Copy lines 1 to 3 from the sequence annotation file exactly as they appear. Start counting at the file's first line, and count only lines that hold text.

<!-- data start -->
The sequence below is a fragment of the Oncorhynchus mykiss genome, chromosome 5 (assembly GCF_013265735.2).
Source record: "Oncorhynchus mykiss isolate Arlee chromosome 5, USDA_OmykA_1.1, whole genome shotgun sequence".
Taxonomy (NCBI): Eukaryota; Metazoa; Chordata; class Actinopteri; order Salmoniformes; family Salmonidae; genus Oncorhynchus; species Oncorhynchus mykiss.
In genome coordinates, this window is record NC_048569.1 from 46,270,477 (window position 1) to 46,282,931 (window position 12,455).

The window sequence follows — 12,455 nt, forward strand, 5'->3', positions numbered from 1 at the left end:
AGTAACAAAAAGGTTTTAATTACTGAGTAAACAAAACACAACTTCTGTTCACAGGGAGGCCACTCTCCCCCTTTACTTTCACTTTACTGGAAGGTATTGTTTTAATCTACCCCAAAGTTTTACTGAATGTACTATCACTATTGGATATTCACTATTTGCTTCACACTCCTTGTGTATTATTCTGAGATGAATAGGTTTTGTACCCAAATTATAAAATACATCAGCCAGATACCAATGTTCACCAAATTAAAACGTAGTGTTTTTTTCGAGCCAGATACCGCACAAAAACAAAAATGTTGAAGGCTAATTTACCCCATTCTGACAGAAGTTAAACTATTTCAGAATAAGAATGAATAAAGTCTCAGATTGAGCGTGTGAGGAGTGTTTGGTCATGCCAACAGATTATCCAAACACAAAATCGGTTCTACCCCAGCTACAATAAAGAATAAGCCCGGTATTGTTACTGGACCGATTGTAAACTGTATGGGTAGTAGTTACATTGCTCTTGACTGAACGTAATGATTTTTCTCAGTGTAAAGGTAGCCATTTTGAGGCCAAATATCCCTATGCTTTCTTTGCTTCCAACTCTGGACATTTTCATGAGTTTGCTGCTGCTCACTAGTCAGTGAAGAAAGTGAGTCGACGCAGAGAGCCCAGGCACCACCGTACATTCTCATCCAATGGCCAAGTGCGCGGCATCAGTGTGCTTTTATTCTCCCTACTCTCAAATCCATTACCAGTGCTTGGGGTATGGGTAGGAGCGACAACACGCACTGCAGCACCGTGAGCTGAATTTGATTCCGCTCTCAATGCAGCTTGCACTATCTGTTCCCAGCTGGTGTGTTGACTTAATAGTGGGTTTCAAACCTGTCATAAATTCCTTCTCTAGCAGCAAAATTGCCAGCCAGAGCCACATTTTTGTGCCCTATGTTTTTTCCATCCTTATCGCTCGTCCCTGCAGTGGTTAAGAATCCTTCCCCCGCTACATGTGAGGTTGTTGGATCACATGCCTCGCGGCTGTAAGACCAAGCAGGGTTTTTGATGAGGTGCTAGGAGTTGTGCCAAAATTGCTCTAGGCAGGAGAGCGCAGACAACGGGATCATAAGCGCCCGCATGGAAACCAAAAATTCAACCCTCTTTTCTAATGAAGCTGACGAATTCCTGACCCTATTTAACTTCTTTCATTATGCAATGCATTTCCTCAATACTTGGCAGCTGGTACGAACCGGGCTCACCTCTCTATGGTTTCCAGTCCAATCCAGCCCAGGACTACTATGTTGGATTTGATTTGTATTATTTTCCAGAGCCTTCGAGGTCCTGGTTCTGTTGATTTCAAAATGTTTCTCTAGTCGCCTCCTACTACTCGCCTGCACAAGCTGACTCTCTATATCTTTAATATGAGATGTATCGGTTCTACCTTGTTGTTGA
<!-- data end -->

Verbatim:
The sequence below is a fragment of the Oncorhynchus mykiss genome, chromosome 5 (assembly GCF_013265735.2).
Source record: "Oncorhynchus mykiss isolate Arlee chromosome 5, USDA_OmykA_1.1, whole genome shotgun sequence".
Taxonomy (NCBI): Eukaryota; Metazoa; Chordata; class Actinopteri; order Salmoniformes; family Salmonidae; genus Oncorhynchus; species Oncorhynchus mykiss.